Website celebrating May Day festivities in Oxford. More on May Morning 2019 to come...

Listening to the choir at Magdalen Tower, May Morning 2018 (photo Tim Healey). Some 12,000 are reckoned to have attended that year and 13,500 in 2019 - big turnouts for weekdays. Even larger crowds appear when May Day falls on a weekend or Bank Holiday. A record 27,000 turned up in 2017.

May morning in Oxford is famous for the thousands who gather at 6am to hear a Latin hymn sung from the top of Magdalen College tower.

It is an extraordinary ceremony, but only one feature of Oxford tradition. Maytime revels take place all over the city, and were already controversial in Britain in 1250 when the Chancellor of Oxford University forbade ‘alike in churches, all dancing in masks or with disorderly noises, and all processions of men wearing wreaths and garlands made of leaves of trees or flowers or what not.’

This website honours both the historic celebrations and the joyous spontaneity of revels today. You will find photos, videos and any amount of abstruse information about maypoles and morris and much more besides.

Up the May!

NEWSFLASH: Return of the May Ox

For about 20 years a garlanded ox bearing a maid on its back appeared on May Morning at Aristotle Bridge in North Oxford.  The effigy was created by the late Michael Black, the sculptor who restored the solemn, bearded Emperors' Heads outside the Sheldonian Theatre. Michael Black helped to create an alternative May Morning in North Oxford, inviting morris dancers to his home in Chalfont Road and furnishing them with a beery breakfast known as 'Black's Treat'. The nearby Anchor pub was a focus for the public celebrations. Events declined in recent years due to the sculptor’s ill-health, and on St Valentine’s Day this year Michael Black died at the age of 90. In tribute to his memory the Ox returned to Aristotle Bridge on May Morning 2019.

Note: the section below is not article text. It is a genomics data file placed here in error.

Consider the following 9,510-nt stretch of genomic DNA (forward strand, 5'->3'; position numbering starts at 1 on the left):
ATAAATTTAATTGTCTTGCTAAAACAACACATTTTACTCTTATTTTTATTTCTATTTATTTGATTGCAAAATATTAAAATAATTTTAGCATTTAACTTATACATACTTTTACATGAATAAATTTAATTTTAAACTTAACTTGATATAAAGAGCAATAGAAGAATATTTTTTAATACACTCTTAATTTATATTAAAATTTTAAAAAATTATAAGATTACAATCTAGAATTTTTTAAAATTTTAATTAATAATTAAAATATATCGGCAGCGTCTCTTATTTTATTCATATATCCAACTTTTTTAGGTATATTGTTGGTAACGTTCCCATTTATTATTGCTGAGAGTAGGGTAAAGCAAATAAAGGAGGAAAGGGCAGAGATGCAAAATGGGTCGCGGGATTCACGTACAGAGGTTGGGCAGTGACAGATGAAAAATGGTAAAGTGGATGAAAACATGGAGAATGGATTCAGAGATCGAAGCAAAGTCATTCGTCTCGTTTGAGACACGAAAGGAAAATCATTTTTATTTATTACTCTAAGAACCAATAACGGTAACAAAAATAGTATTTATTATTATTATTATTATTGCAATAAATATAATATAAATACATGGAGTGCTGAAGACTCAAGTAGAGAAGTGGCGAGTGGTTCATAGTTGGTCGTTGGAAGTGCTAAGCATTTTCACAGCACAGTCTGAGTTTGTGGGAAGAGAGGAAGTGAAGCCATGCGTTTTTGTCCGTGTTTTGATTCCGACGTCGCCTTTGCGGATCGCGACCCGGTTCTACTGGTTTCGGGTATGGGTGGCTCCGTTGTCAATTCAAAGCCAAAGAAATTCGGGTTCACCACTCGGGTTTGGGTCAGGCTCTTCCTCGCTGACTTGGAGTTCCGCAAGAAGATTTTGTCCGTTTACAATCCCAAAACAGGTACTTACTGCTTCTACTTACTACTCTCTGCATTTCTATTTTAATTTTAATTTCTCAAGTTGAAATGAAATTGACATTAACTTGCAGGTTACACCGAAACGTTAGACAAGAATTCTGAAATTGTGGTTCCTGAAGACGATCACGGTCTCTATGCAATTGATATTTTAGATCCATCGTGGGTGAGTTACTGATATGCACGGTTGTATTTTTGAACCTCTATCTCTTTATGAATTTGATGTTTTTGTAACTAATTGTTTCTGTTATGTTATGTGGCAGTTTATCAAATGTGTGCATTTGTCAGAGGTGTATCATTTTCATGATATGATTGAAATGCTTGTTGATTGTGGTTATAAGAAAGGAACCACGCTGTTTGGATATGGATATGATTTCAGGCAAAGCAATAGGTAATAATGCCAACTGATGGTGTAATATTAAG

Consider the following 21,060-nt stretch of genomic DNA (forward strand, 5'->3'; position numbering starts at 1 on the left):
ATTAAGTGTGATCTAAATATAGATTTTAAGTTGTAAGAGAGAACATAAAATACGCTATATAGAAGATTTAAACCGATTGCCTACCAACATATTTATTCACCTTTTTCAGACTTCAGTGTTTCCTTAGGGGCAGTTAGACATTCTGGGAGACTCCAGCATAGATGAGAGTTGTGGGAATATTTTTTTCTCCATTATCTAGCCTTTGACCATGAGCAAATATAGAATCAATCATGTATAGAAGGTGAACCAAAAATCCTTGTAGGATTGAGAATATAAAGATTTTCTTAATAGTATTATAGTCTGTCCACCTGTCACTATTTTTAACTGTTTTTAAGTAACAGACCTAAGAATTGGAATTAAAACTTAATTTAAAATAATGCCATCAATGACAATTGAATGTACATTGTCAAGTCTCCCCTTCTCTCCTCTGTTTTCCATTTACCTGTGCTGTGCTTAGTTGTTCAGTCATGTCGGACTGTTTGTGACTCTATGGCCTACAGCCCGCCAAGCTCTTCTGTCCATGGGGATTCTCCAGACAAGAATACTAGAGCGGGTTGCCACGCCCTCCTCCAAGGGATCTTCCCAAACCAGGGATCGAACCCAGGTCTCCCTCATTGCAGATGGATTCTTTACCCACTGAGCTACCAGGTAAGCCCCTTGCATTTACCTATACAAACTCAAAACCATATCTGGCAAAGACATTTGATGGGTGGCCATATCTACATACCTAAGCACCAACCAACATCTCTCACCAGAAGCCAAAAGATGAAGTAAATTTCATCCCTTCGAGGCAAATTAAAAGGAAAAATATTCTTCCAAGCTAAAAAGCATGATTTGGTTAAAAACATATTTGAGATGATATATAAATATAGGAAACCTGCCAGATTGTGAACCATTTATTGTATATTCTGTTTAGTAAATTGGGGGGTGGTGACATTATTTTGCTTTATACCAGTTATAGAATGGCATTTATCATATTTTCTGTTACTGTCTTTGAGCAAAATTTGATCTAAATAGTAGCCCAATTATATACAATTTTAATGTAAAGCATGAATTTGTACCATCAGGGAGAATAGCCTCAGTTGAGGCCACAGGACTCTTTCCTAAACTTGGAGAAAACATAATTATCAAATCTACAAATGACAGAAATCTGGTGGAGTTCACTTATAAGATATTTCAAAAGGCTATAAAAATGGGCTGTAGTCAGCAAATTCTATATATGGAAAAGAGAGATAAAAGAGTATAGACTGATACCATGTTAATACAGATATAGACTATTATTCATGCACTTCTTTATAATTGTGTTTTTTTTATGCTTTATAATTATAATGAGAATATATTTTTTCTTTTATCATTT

For a video of the 2019 celebration see May Day Events in the menu above.

The May Ox on Aristotle Bridge, May Morning 2019 (photo Tim Healey). Eynsham Morris provided the escort, and improvised Emperors' Heads were borne on poles behind the garlanded Ox.

NEWSFLASH: Revels for Sheela

A peaceful protest and celebration of the sacred feminine was staged on May Morning Oxford 2019. The focus was Cornmarket Street, where the Saxon tower at the Church of St Michael at the Northgate houses a rare and ancient Sheela-na-Gig. Pioneer feminist Raga Woods led the revels.

Raga Woods addresses the crowd, May Morning 2019 (photo Tim Healey). To her right is a second Sheela-na-Gig brought to confer blessings on the celebrations.

NEWSFLASH: The Dancing Policemen

The Oxford Times 25 April 2019 carries a feature on The Oxford City Police Morris side. They danced to great acclaim between 1923 and 1936. For more on their story visit: 

Oxford City Police Morris Side, 1926 (photo courtesy of Oxford University Images). The great William Kimber is seated front left, concertina in his lap. The side disbanded in 1936, following a display in which a 14-stone officer fell through a platform.

On North Parade, May Day 2018 (photo Tim Healey)

Abingdon Traditional Morris at the Bridge of Sighs, May Morning 2017 (photo Tim Healey)

Sol Samba on the High Street, May Morning 2017 (photo Tim Healey)

This site is maintained by writer and broadcaster Tim Healey. Thanks to the many friends who have contributed material.

Email contact to right

Click on Menu above for events details, photo gallery, videos and pages on the historic background.

NOTE: May Day 2020 falls on a Friday



Oxford City Council maintains a website devoted to May Day, with important notes on bus transport, road closures and parking.


Daily Information highlights concerts, gigs, and much more. See 

Folk in Oxford offers a round-the-year survey of the traditional music scene and how to join in. See